CHARLESTON, S.C. (WCBD) – A Lowcountry State Representative wants new legislation to address the safety of structures and their integrity across the State of South Carolina and Lowcountry region. The pre-filed bill comes months after a condo collapse in Miami left nearly 100 people dead. State Representative Wendell Gilliard says he’s particularly concerned over buildings built on or near marshy areas.
Representative Gilliard says the Miami condo collapse this past summer should serve as notice to the Lowcountry and State as whole to take a closer look at structure stability safety measures.
“When that happened in Miami, can it happen here was the big question that came to me and I told them yes, of course,” says Representative Gilliard.
The collapse leaving 98 people dead is seen as one of the deadliest structure failures in the United States. Preliminary investigations show the condo was built on uneven land and likely suffered from corrosion due to being built on wet ground. It’s something Representative Gilliard believes is a common occurrence on the Charleston Peninsula.
“The whole situation here in the peninsula, a lot of these buildings are built on-top of marsh lands and that’s the god’s truth,” says Representative Gilliard.
The Representative is pointing to construction across the peninsula along with areas from the Medical District to a previously proposed campus for Trident Technical College that began to sink during the construction process where Joe Riley park now sits.
“You can not get around that and we should take the warning, the signs on the wall,” says Representative Gilliard. “And this is a way of being proactive, this is the reality of it all.”
The City of Charleston has been reviewing buildings at home in the months since to avoid a tragedy. City officials have been looking at potential areas and measures to improve safety of buildings along with the areas they should be evaluated to be made safer.
“You know numbers of stories, age of the buildings and even the type of construction as we would think about a pilot program with what are our most critical types of buildings,” says Ken Granata, Chief Building Officer with the City of Charleston.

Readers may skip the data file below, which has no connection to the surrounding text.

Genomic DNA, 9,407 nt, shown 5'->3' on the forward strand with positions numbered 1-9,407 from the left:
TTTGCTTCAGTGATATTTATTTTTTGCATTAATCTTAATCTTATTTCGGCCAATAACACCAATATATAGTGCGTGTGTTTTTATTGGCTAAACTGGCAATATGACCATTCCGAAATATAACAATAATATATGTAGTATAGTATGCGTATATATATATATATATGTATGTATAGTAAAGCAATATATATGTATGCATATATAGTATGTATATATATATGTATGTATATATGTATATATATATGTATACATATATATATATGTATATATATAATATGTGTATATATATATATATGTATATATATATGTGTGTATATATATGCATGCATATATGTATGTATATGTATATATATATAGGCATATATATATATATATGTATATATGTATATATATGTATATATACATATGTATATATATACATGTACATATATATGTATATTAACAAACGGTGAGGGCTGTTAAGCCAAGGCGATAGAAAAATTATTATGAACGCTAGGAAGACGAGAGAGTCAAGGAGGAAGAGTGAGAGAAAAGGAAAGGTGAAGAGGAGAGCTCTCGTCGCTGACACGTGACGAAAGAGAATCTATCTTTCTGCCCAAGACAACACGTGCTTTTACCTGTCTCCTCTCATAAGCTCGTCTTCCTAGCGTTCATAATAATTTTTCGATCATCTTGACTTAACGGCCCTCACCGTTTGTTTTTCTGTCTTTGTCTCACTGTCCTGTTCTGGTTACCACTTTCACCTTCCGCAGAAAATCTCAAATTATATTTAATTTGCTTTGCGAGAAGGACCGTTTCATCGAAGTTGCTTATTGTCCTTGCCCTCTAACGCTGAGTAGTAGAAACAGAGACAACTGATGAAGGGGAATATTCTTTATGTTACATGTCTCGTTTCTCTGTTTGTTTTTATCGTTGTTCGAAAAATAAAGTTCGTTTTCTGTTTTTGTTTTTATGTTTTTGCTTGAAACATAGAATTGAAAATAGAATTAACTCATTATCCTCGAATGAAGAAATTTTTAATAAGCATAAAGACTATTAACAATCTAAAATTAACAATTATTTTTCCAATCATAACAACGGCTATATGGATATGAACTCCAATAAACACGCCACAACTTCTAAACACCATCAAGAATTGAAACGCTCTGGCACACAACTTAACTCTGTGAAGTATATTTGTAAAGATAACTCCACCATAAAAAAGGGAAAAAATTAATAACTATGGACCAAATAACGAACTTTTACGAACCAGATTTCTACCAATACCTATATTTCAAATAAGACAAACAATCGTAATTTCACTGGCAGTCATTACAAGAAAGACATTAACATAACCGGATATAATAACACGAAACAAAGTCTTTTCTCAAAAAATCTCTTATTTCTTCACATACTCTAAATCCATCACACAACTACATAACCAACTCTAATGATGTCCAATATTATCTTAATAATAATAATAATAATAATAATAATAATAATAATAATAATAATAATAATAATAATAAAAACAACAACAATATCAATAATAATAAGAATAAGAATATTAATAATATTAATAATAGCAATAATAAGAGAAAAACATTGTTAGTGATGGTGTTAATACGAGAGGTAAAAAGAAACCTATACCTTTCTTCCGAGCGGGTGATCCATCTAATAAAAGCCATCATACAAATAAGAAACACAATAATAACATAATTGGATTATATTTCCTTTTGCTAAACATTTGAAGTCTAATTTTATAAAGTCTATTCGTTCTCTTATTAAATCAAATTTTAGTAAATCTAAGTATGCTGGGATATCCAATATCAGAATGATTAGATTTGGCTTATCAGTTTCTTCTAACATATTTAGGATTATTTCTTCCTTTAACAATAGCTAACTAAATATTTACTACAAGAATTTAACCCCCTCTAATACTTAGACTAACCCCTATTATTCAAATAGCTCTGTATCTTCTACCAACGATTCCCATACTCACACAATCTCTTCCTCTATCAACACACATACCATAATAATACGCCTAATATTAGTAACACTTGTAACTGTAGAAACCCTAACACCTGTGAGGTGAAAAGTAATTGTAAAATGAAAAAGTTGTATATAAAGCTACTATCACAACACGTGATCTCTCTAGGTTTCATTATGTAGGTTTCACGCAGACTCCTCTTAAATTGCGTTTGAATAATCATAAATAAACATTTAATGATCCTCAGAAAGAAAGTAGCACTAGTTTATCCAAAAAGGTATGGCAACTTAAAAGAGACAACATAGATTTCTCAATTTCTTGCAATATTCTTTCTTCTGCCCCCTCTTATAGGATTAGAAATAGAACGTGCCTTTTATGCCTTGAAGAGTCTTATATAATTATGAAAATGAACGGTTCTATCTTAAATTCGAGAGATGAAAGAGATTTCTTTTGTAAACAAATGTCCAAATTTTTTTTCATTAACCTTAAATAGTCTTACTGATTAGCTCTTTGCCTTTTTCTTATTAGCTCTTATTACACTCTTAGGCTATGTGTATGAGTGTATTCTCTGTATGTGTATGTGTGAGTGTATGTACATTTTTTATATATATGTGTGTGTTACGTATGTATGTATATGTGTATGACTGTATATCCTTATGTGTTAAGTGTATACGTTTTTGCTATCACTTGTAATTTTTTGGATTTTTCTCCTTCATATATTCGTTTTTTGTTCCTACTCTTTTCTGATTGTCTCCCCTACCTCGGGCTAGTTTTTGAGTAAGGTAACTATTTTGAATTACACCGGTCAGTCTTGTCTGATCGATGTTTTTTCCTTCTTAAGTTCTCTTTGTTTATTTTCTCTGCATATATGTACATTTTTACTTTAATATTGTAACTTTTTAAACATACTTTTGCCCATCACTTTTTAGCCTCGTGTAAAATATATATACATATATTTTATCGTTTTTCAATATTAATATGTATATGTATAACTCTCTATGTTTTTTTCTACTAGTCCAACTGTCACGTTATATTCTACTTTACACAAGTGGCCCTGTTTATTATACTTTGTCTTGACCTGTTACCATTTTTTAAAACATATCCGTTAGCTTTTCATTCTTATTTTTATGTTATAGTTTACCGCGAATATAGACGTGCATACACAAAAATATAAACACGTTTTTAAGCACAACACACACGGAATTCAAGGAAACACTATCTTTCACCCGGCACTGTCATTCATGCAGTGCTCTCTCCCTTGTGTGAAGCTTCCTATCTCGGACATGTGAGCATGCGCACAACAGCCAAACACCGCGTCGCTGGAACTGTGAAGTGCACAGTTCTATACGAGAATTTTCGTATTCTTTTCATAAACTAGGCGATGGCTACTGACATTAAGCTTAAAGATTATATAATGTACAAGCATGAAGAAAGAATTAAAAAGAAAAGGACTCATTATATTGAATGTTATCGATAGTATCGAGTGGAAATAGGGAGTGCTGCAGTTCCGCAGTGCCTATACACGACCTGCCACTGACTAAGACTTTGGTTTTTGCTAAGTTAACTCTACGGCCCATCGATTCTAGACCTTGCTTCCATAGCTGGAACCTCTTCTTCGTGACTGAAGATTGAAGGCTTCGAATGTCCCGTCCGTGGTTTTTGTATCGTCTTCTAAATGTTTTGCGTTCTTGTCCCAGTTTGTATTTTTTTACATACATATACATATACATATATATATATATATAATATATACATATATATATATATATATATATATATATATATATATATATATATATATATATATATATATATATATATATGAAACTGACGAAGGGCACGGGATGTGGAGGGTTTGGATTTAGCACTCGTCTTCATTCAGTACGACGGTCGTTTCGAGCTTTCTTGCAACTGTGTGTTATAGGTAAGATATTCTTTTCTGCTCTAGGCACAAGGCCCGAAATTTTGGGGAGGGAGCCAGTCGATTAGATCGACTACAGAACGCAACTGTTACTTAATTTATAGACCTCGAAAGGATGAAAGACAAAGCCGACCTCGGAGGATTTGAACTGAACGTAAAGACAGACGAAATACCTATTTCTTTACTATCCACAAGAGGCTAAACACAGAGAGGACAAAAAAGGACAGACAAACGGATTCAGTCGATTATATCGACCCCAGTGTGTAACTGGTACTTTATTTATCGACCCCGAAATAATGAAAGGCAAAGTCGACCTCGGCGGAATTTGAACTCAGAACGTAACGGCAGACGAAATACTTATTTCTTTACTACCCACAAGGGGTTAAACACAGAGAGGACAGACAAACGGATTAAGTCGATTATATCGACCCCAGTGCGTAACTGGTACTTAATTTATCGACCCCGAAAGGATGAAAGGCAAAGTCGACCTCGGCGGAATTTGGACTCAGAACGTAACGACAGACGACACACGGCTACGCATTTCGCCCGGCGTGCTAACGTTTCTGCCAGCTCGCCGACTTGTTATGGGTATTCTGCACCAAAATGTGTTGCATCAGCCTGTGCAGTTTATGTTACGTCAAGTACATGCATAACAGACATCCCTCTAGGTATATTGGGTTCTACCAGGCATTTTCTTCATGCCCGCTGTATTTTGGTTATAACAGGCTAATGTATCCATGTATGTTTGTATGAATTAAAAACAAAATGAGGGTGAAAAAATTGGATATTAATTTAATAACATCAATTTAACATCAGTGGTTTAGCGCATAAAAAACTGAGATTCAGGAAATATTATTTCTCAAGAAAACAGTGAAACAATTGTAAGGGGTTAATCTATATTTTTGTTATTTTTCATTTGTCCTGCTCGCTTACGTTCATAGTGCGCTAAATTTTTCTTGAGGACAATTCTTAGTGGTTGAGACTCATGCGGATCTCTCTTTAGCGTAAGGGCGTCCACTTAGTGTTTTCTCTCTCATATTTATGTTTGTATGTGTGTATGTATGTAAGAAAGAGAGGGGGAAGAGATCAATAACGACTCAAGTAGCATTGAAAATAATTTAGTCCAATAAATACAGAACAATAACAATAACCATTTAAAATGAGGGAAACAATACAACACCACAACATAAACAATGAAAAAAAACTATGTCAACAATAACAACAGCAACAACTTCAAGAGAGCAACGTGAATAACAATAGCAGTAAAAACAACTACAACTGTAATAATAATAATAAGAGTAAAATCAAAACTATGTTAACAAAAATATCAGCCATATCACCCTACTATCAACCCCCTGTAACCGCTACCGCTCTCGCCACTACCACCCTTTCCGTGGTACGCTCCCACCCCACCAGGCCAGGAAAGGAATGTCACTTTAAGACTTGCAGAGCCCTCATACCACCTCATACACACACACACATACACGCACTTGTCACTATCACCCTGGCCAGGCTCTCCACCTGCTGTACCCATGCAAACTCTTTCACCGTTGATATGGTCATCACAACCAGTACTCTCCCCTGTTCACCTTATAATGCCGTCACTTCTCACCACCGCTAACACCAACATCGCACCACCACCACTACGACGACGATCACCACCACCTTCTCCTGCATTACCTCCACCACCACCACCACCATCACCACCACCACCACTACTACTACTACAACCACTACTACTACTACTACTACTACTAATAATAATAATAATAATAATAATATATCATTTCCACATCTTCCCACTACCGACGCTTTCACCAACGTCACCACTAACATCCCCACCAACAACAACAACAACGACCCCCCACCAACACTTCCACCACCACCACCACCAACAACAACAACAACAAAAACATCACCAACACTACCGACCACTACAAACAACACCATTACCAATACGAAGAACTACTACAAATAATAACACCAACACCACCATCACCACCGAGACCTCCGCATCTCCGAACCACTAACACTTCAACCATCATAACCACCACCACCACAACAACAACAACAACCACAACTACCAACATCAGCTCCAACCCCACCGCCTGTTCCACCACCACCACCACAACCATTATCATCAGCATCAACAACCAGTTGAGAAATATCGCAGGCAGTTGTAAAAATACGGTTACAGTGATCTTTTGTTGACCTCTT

The representative looking to create the ‘Coastal Structural Stability Study Committee’ to evaluate inspection measures for buildings six stories or higher along South Carolina’s coast and on the Charleston Peninsula.
“We would do the study first and that’s what I am calling for,” says Representative Gilliard. “To do a study, so we won’t, we can be proactive by doing this. I don’t want a tragedy to happen, of course not.”
Once the study has been completed on safety and inspection measures for large buildings, findings will be presented to the state’s General Assembly where next steps can be taken. Representative Gilliard says it’s time for the state to own up.
“Let’s man up because mother nature is not a forgiving source, energy – she doesn’t forgive,” says Representative Gilliard. “If we don’t do that, then there’s a high price to pay.”
City of Charleston officials met back in September and plan to meet again early next year to draft up potential options for safety enhancement. Representative Gilliard says the bill will most likely be brought up for discussion when the state returns to legislative session next year.